Senator HUMPHRIES —Professor Altman said that he felt that there was some justification to the argument that in some cases CDEP became a bit of a crutch, but he felt that there ought to be a community-by-community approach where you could phase out CDEP where there were real jobs for people to transition to but you would retain it where it was important—where those jobs were not available or where you needed backup for the jobs that were provided on a full-time, normalised basis. You do not suggest an alternative to the present CDEP reform, so would you embrace the approach that Professor Altman has put forward, which I have just summarised, would you suggest some other course of action or do you take the view that CDEP is fine and there is no need to reform the operation of CDEP at the moment?

Mr Thomas —We do not think that CDEP is fine. Certainly it has been a mask for the lack of attention to the employment of Indigenous people, not paying them for real jobs and for real work. We have recognised for a number of years that some CDE programs work well and some do not. There are a range of barriers to the employment of Indigenous people and I think the CDEP has a good record where it works well, so I do not think a blanket approach is going to work, but I think it sounds reasonable on a case-by-case basis. At least CDEP does provide a safety net and an organised activity, and it is of great assistance to the community and to the infrastructure in the community. It is quite vital that those things continue.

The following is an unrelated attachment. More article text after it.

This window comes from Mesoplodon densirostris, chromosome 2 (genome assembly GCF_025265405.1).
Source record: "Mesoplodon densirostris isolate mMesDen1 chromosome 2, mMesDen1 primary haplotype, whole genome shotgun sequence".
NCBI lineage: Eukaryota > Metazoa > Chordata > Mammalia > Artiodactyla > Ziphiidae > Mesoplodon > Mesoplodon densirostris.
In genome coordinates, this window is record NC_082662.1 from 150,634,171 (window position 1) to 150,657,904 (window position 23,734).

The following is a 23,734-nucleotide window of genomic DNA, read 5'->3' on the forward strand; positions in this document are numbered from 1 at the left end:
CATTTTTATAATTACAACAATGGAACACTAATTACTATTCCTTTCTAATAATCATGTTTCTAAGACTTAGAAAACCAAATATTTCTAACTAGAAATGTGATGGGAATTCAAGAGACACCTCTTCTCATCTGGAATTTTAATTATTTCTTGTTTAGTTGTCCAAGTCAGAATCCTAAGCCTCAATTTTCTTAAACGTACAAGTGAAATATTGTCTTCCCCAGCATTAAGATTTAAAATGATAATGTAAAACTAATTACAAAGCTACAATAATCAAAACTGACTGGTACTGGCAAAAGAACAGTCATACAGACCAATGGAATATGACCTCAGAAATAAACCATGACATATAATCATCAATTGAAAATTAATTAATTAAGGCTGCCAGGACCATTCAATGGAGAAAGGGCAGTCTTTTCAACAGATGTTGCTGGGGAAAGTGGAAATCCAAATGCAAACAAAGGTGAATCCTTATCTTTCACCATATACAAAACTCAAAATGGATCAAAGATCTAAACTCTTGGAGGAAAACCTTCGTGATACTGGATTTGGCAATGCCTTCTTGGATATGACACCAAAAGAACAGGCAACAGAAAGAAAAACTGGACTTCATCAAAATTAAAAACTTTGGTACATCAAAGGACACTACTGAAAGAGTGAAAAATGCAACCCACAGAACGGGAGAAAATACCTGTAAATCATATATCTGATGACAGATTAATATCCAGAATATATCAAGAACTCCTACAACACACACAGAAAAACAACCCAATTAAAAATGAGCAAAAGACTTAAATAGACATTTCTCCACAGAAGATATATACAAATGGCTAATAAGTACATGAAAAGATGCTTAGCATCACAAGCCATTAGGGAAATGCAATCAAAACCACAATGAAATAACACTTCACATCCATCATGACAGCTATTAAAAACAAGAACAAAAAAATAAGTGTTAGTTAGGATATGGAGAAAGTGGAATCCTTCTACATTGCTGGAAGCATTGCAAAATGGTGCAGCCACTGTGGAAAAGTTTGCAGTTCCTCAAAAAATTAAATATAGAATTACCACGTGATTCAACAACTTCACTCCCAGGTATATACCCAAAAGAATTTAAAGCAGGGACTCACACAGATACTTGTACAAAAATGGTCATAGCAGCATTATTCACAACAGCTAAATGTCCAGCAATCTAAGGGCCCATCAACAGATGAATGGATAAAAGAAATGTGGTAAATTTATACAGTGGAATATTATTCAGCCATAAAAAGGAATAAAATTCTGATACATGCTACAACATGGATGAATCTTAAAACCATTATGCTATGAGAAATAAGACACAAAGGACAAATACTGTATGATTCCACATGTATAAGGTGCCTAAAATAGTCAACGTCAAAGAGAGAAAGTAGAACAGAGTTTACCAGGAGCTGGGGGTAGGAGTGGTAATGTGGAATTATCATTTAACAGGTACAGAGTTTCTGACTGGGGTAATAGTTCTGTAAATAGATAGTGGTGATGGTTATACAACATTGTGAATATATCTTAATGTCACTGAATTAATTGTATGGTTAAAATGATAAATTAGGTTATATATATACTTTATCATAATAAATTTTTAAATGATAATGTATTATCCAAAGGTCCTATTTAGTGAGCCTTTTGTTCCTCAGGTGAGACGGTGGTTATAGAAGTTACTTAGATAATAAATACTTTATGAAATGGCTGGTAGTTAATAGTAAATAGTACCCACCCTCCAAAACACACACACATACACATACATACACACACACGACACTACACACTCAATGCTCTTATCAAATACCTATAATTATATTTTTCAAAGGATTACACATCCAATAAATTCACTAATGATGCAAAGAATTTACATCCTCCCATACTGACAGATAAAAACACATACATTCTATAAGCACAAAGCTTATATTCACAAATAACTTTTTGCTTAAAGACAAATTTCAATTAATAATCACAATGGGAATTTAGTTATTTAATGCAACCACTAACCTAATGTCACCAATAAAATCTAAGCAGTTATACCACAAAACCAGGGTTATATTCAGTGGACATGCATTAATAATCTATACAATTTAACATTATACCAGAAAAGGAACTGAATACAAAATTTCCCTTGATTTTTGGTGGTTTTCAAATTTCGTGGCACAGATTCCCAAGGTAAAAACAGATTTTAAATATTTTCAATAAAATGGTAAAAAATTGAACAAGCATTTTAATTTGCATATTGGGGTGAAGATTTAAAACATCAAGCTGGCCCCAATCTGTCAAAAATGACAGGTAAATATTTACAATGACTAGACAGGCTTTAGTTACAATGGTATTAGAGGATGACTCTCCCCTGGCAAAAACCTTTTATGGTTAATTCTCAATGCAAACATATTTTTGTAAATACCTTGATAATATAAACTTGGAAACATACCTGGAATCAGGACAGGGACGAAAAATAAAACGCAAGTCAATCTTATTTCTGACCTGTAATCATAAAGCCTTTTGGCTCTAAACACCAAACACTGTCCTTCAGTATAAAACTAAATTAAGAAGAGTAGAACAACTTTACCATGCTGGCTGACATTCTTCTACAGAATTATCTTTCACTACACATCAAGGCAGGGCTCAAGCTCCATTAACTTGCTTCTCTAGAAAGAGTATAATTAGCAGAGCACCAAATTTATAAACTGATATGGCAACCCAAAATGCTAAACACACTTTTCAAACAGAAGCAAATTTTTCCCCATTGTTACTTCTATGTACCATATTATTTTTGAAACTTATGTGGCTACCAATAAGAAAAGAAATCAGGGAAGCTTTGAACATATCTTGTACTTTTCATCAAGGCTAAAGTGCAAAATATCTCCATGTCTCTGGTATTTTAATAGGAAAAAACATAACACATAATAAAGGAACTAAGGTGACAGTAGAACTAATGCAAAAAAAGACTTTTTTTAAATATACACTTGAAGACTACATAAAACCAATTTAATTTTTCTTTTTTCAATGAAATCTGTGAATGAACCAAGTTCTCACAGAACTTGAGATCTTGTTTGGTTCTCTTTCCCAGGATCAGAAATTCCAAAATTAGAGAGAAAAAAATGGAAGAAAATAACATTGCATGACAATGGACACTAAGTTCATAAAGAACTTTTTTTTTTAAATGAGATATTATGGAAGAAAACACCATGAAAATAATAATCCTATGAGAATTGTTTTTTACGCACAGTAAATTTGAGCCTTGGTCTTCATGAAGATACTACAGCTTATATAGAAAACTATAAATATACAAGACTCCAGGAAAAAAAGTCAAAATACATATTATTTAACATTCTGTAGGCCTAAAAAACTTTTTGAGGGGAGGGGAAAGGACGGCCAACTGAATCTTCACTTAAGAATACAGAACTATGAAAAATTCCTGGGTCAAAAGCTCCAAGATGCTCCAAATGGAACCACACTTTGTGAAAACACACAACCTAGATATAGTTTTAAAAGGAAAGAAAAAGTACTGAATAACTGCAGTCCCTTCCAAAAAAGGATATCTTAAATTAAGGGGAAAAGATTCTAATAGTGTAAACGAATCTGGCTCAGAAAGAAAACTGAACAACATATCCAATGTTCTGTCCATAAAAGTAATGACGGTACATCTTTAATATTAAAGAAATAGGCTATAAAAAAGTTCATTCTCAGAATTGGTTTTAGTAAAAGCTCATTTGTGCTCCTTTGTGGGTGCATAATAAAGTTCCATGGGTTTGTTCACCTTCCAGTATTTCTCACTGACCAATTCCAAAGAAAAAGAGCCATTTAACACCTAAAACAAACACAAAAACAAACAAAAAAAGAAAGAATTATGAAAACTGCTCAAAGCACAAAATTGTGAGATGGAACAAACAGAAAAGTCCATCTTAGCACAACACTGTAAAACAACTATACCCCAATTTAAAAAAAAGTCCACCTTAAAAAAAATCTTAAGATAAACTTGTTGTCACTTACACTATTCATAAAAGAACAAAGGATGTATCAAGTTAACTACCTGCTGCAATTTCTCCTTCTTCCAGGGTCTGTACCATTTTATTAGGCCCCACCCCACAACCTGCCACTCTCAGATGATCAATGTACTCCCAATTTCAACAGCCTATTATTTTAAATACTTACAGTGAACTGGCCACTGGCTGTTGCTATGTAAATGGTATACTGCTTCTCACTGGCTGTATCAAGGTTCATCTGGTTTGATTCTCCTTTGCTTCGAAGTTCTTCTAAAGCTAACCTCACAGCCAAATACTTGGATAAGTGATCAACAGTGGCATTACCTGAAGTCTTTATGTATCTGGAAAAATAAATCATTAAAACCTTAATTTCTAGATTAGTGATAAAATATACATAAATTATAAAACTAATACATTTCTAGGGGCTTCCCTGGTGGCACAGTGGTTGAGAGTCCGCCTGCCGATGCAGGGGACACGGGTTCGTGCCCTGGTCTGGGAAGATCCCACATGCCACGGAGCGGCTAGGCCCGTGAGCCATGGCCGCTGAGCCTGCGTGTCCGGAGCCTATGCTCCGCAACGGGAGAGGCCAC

Senator HUMPHRIES —I have one other question. You say on page 4, in respect of appeals to the SSAT:

There is also a real issue as to whether the jurisdiction of the SSAT or AAT would extend to reviewing decisions made by the Minister.

The decisions that SSAT and AAT would be able to review would generally be decisions of the department. Why do you raise the issue of decisions by the minister? Are you suggesting that the amendments as they are framed potentially encompass decisions made by the minister?

Ms Bolton —I do not think that is a clear issue. It is raised in the context that currently the legislation provides two avenues for an exemption to be made: through Centrelink or through the minister. There is a view that the minister has wider discretion and is not bound by the same factors that Centrelink has to take into account in granting the exemption. The point was made in that context.

Senator HUMPHRIES —But do you think the legislation, as framed, could encompass a right of review to the SSAT for a decision that the minister has made using those wider criteria?

Ms Bolton —I do not know and I do not think that it is an area of law that has been settled. Some recent tribunal decisions have looked at the issue in another context and no clear view was expressed. The decision was simply decided on a different basis, so I think that still leaves the issue open.

CHAIR —There are no further questions, but if you think there is something we have not covered in your submission and the evidence you have given this afternoon please get back to us. But I think the issues that you raised in your submission have been picked up in the questions. Thank you very much for your time and the ongoing work you do in this field.

[2.04 pm]